All right, here’s part two of how to make a book! This is entirely about how plans are completely pointless sometimes, and what I do to actually get the words on the page – and then make the words make sense after they’ve been thrown up.
Most of my ‘drama’ was created by sitting there going, “Hmmm… this character/these characters are really happy. What can I do to make them miserable? Good. How are they gonna react? Is that too much? Yes? No? Hey, Shawn, what do you think of this?” Sometimes he offers even worse things, sometimes he says it’s too much. It varies. 🙂
A lot of times I just put the characters in situations and see what they do. Sometimes Shawn and Megg, who know everyone as well as I do anymore, go, “This character wouldn’t do that,” and I go, “You’re right. REDO.”
I have gotten and taken (and passed on as well) a lot of advice for plot development, conflicts, battles, and relationship development from my readers. This is because I ask for feedback all the time. I’ve personally had one romantic relationship in my entire life, never been abused (just harassed), and participated in zero weapon fights (as long as you don’t count LARP, which I do not). However, I’ve read a lot, watched a lot, heard a lot, and have a very active imagination – and I’m very open to suggestions. Not all of them work for what I’ve built, but if I hear a good idea that I just can’t use right now, I write them down to consider later. My books are not built around a vague main character that could be anyone – or that the reader can sit themselves inside of like a ride, so I can’t just bend the characters to places they wouldn’t normally go. Even when put in extraordinary circumstances, like they usually are, they have to stay true to themselves. My editors and early readers keep the train on the tracks.
My preferred location to write: on the couch or at my desk, in the dark with the screen brightness on my laptop turned down, usually wearing a hoodie with the hood up so you can barely see my face. Sometimes I wear fingerless gloves, but my current computer is a gaming computer that gives off heat, so that hasn’t been necessary for a while. I do most of my writing from 10pm-2am, because by then I’ve done enough chores and the girls are in bed. This is a lot harder to do now that I work at 8am, but I’m bad and recently started drinking coffee (yeah, I’ve been a writer for 17 years and just this year started drinking coffee).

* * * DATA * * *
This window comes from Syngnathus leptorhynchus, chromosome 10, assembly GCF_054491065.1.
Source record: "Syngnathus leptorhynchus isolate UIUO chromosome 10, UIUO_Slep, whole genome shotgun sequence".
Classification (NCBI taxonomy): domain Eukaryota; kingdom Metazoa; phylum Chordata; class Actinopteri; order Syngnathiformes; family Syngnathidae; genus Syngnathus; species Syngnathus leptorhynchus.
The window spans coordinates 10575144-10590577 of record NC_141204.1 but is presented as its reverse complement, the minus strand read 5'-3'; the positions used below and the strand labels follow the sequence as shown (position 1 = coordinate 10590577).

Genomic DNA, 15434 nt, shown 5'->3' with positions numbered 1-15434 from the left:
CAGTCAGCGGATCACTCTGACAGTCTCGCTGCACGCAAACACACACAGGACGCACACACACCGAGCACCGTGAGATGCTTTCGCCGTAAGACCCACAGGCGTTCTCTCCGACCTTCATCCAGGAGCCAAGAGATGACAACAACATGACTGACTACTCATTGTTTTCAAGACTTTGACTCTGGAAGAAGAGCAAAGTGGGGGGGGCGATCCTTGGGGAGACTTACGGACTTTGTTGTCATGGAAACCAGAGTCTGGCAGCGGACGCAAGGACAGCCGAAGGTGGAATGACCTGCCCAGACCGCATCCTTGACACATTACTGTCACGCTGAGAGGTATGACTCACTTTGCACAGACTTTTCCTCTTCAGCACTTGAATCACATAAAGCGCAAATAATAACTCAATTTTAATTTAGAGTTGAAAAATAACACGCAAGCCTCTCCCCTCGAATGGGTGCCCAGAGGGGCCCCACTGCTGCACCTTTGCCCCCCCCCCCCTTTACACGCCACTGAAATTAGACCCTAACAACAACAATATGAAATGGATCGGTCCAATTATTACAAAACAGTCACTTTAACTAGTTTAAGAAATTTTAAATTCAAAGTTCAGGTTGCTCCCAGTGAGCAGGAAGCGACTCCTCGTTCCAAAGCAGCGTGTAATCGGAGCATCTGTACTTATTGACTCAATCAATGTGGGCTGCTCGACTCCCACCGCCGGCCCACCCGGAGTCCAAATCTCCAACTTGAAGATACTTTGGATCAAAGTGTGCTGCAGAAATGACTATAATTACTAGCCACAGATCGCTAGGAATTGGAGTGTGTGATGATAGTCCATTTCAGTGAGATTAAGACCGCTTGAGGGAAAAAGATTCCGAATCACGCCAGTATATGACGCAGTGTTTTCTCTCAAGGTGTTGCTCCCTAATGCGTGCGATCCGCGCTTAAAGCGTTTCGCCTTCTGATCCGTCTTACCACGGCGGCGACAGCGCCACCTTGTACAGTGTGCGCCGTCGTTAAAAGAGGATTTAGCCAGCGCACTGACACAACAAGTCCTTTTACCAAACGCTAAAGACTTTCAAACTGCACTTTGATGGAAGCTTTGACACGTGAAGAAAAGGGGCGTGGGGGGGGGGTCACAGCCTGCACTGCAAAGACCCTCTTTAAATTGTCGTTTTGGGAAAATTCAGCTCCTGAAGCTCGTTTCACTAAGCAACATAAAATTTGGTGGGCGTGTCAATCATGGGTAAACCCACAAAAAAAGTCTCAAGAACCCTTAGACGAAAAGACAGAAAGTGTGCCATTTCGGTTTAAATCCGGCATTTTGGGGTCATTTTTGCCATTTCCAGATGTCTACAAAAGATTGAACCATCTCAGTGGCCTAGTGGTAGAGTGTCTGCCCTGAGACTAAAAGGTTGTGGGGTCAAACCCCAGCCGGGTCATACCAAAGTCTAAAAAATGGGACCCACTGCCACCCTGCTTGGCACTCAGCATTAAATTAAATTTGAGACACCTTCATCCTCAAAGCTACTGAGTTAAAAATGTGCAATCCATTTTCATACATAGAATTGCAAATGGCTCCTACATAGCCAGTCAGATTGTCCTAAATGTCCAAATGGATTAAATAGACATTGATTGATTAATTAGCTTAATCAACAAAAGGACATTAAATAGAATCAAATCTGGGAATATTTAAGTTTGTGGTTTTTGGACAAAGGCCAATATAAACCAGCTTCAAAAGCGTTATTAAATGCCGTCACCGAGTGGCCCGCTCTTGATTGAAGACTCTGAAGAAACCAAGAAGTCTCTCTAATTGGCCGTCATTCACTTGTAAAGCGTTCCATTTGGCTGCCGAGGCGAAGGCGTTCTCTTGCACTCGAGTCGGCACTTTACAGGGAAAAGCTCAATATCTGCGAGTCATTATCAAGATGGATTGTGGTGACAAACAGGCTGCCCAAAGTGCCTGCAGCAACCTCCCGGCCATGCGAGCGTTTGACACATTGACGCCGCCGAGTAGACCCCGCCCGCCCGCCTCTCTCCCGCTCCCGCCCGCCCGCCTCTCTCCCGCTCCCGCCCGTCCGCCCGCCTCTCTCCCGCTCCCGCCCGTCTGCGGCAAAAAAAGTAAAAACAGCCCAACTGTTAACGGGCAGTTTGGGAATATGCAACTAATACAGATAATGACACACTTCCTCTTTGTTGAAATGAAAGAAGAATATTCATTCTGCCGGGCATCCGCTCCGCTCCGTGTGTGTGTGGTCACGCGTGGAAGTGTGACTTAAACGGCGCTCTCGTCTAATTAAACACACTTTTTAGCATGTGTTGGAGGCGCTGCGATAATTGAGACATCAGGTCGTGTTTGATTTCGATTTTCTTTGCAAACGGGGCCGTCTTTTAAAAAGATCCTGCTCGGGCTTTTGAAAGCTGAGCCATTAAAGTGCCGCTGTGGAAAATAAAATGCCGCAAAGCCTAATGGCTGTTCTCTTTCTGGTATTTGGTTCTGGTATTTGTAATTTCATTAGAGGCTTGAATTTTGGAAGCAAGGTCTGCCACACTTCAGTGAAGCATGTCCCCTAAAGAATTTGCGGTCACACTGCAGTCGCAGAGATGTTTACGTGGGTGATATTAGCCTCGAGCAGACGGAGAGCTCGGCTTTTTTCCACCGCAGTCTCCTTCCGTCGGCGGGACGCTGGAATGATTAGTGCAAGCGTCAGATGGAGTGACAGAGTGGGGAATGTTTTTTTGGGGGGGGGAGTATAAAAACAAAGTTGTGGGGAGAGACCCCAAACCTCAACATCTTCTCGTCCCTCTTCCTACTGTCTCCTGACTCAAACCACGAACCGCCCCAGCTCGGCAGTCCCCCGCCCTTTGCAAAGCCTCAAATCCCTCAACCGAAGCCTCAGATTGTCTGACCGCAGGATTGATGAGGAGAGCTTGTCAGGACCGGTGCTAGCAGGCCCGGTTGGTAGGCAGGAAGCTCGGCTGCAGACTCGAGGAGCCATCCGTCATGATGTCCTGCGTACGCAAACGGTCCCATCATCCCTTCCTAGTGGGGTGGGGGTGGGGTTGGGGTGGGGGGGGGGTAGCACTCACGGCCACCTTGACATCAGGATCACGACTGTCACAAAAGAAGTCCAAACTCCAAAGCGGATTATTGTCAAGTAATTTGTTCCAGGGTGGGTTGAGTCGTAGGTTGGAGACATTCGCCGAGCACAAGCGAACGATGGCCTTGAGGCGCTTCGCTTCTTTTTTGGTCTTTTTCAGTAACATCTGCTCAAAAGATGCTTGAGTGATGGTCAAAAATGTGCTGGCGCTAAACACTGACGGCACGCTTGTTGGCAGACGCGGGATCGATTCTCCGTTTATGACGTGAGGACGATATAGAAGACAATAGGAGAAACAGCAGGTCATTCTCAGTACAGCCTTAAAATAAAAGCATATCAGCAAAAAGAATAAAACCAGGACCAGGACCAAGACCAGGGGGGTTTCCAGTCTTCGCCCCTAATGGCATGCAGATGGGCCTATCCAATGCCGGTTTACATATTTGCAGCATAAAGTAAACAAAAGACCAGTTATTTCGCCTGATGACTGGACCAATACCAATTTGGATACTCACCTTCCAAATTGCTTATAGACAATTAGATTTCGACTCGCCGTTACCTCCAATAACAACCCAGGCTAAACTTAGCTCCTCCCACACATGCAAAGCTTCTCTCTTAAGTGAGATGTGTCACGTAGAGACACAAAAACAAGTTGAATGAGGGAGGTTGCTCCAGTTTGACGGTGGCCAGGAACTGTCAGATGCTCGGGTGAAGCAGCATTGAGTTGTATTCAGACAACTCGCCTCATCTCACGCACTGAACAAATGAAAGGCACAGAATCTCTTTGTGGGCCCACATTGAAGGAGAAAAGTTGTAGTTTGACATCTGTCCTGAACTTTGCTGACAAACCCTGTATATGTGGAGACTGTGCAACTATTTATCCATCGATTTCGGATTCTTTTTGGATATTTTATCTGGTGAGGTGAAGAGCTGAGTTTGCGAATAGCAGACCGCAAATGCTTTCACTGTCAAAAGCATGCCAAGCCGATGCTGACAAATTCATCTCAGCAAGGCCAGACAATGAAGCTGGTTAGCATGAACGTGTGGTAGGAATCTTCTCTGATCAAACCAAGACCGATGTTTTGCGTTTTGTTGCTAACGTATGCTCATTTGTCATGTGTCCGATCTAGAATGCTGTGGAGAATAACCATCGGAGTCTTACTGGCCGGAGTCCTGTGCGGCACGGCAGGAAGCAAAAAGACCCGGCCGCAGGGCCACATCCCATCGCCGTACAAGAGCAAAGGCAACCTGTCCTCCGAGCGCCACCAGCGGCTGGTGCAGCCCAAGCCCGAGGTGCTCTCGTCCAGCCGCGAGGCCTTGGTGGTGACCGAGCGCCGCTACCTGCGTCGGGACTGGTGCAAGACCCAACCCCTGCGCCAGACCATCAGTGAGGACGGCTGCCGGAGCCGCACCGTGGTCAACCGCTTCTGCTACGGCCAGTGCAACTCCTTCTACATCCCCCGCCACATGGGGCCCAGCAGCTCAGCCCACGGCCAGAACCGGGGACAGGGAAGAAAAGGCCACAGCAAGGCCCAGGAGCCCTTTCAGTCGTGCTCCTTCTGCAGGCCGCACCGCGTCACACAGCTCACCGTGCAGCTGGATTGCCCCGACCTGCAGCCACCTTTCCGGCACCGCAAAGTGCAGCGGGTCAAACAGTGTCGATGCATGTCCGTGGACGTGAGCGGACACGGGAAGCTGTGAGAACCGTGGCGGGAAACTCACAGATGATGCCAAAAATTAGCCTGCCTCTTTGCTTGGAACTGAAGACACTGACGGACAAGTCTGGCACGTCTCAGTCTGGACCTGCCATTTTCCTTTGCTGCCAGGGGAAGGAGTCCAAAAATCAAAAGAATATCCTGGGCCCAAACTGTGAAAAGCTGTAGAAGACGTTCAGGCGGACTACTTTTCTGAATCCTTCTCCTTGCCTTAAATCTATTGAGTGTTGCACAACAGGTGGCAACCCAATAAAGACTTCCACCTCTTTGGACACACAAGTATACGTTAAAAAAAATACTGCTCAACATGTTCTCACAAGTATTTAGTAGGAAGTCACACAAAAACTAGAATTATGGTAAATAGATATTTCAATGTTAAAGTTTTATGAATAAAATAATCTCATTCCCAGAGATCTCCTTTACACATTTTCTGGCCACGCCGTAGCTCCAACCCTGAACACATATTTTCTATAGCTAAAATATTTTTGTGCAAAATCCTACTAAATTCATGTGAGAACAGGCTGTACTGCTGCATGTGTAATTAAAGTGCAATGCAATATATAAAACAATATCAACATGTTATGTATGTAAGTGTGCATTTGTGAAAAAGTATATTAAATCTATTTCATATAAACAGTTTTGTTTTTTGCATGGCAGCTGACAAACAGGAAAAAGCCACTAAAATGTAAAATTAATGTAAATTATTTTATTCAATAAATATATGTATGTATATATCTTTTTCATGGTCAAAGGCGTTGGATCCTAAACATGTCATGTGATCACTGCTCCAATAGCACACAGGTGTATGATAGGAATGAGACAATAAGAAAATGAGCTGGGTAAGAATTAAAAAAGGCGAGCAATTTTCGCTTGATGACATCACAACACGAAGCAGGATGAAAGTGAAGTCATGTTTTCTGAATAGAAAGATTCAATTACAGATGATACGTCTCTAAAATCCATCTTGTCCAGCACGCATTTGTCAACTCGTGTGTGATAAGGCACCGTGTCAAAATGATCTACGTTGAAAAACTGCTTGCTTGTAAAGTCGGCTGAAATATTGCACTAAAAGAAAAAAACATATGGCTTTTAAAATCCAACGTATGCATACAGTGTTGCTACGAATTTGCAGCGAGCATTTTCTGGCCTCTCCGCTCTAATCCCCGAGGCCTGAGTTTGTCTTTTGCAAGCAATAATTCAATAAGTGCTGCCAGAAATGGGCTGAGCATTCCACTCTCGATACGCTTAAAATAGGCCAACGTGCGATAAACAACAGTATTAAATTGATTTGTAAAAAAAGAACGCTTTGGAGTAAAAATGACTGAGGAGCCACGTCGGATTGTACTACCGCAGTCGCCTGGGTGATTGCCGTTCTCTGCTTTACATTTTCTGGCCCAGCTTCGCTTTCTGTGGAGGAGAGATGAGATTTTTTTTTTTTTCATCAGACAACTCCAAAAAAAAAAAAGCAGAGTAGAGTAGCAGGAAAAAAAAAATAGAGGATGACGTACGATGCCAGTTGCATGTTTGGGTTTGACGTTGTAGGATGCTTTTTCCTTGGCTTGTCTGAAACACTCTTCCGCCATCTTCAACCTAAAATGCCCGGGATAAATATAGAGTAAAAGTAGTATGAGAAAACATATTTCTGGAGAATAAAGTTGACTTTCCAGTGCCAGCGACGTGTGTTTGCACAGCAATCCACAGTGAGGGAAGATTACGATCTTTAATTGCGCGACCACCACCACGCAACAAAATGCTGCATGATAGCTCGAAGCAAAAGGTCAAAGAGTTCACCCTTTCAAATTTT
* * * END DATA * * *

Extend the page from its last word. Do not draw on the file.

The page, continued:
I also do a lot of editing on my phone anymore, because I’m away from my computer so much. I read things in Word on my phone, and then copy out lines that I need to fix and paste them into OneNote with my notes about what’s wrong with it. This is synced so I can just grab it on my laptop without having to hook my phone up to it, and then make the edits when I’m at my laptop.
I used to write in notebooks when I’m on the go. I’ve filled several of those half-sized notebooks (they fit in purses better than full-sized ones and are easier to hide). I still carry one, but I type so much faster than I handwrite, and I know that I’ll just have to retype it later, so I usually don’t bother anymore. It’s also easier to get a good, natural flow for things when you’re typing it. It’s not as fast as my thoughts, but it’s a lot closer.
I also have terrible handwriting – mostly a result of my brain moving faster than my hands can move. Related, I have mild carpal tunnel. It was only ever really bad when I was pregnant with my first kid, but if I strain my wrists too much I’ve gotta wear braces for a bit. This is a terrible thing to have for someone who writes, draws, sews, and just in general makes so many things with her hands. It doesn’t stop me though, just makes me whine while I keep doing everything anyway.
I reread stuff I’ve written CONSTANTLY (except The Dark. I don’t read it anymore because the amount of changes I want to make to it are just too numerous – it mentally exhausts me), and I’m almost always making tweaks, edits, and updates, but lately I’ve been reading The Haven and The Hunt to see how the characters were interacting in them, now that I know how they’re going to develop ten years down the line (The Shield/The Streets). Sometimes it surprises me, the subtle things that were in there that I don’t remember consciously choosing to put down. I’m pretty sure I’m just ghost-writing for a bunch of fictional people. I only think I have control over this.
One example is the sexuality of one of my characters. When I first wrote the stuff, I was a Catholic grade school kid. You know, uniform and everything. Obviously, everyone was just straight then, even if it wasn’t implicitly stated. Then I got older, and the characters stayed the age they were – and when I was finally older than they were, it kind of shocked me. I wrote these people in their early twenties when I was thirteen. I’d been through college, and was in the adult workforce now – and the group of people I called friends was more diverse than the group of people in my head that had been my companions for over a decade.